Monday, April 21, 2014

Building Pressure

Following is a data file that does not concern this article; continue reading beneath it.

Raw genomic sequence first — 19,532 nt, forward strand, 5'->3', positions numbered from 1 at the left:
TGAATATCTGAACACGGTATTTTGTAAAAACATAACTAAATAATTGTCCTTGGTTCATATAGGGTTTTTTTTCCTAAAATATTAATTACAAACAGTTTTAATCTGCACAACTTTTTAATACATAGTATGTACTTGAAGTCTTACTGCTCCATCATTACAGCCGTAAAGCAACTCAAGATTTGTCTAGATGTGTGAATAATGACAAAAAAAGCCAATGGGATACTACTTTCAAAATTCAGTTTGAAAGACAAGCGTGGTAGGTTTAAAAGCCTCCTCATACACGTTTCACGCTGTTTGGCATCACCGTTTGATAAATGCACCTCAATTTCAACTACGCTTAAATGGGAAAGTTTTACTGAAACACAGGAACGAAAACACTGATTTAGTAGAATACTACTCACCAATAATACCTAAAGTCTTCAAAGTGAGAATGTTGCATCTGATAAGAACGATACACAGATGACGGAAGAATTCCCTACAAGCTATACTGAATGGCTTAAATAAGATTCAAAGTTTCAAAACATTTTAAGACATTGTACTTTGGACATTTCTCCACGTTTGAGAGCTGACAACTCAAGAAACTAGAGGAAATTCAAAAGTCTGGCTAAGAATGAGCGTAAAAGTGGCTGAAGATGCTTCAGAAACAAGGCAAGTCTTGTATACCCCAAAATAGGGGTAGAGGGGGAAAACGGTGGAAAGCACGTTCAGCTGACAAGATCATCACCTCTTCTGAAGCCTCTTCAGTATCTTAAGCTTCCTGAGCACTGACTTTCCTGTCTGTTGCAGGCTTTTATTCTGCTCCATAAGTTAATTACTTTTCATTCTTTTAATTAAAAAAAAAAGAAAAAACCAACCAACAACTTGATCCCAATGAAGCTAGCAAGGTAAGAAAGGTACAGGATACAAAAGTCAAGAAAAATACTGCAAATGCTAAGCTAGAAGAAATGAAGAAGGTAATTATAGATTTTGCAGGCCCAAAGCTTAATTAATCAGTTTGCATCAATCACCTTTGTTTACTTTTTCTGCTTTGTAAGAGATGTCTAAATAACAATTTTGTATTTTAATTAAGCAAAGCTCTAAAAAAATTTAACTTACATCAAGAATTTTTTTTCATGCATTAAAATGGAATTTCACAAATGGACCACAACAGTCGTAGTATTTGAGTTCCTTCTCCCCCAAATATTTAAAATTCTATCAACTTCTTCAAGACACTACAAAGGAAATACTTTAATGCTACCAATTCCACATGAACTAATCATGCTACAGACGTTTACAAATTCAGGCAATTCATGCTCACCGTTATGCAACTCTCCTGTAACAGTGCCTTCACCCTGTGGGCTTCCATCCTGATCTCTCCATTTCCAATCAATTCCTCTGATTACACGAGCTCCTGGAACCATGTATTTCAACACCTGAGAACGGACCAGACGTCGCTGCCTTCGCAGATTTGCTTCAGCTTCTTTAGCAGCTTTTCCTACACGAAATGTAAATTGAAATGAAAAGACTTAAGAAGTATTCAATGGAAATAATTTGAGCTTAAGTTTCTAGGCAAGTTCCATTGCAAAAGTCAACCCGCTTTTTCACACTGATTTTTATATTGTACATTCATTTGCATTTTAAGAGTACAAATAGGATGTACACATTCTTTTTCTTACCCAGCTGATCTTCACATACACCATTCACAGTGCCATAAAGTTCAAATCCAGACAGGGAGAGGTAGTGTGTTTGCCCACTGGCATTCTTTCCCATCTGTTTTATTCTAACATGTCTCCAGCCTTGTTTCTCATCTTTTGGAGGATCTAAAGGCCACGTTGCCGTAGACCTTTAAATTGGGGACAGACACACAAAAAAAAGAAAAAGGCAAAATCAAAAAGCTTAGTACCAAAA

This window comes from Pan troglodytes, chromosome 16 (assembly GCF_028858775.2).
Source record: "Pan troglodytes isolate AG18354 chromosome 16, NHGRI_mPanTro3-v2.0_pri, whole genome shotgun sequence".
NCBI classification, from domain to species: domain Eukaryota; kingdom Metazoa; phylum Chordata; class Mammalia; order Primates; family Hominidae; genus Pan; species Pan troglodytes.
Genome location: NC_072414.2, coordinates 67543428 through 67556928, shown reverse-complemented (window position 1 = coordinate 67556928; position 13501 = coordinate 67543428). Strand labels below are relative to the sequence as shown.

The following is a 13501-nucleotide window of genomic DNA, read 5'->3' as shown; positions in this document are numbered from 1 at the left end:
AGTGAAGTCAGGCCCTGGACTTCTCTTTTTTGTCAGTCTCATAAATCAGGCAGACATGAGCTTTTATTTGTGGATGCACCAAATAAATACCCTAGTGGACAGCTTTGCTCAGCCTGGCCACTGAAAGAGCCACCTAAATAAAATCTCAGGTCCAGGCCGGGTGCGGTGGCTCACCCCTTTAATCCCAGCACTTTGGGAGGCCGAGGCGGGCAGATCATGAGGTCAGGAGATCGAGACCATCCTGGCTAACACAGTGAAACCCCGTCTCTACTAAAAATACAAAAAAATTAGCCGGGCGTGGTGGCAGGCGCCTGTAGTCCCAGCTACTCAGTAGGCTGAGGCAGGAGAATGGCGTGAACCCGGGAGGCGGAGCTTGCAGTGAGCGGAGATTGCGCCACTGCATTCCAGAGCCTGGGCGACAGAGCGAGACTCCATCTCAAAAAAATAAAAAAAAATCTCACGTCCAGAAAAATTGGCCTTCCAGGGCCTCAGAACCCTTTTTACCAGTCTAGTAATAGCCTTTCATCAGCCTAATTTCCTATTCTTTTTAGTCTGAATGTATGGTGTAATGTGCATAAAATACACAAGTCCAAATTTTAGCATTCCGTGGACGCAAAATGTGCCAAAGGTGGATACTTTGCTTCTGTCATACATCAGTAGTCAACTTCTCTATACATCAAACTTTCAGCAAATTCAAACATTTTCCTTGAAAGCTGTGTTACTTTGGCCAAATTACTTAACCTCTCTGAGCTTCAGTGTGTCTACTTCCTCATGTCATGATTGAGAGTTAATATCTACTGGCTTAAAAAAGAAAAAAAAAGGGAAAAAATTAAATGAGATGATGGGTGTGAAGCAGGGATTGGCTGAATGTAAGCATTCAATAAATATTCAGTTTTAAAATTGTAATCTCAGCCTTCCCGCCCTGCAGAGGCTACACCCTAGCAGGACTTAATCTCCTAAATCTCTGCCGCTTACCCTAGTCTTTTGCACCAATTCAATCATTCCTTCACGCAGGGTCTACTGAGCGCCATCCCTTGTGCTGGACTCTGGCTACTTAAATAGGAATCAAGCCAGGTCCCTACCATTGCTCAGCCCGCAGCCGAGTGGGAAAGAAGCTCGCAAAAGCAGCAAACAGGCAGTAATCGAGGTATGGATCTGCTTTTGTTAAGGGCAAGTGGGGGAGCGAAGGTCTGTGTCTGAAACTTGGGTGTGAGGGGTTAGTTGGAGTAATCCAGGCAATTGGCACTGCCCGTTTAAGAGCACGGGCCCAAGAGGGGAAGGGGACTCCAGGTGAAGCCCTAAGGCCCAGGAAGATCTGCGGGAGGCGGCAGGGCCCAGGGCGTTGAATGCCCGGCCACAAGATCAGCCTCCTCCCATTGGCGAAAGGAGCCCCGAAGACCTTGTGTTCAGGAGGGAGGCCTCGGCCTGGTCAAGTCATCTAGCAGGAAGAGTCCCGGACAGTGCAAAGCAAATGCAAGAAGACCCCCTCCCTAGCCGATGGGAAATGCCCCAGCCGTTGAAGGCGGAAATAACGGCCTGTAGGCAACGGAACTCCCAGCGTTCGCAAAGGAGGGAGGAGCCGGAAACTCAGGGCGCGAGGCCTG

Lansing's choice to start the book in the middle of the action struck me immediately; in a tale of survival under some of the most pressing conditions possible, what could be more fitting than beginning with the image of a ship being crushed under enormous pressure from all sides? The first line--"The order to abandon ship was given at 5 PM."-- immediately establishes the complex theme of time. On the one hand, by starting the book in the middle of a crisis, Lansing instantly establishes a dire sense of urgency, but on the other, the crisis is not instantaneous, but rather gradual. The catastrophe does not occur at once, but over three days of frantic attempts to save the boat: "She was being crushed. Not all at once, but slowly, a little at a time." This line epitomizes the essence of Shackleton's adventure: its glacial, yet consistent, sense of urgency. Shackleton and his men battle against time as much as the elements in this tale of heroic perseverence. Lansing's use of this image to open the text foreshadows the pressures to come for the crew of the Endurance.

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